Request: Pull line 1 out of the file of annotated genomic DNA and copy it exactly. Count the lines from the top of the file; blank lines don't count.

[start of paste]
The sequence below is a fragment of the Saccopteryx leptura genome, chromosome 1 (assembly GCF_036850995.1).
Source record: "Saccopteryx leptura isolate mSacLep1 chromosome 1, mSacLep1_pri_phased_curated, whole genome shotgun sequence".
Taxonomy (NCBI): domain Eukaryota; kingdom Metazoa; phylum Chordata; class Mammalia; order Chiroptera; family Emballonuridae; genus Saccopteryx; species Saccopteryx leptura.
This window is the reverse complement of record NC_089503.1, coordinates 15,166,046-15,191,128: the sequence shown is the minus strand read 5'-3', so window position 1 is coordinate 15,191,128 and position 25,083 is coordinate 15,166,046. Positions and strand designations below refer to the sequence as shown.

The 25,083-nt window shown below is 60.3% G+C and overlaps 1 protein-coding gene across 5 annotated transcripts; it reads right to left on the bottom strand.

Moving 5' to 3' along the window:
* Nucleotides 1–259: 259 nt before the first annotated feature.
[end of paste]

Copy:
The sequence below is a fragment of the Saccopteryx leptura genome, chromosome 1 (assembly GCF_036850995.1).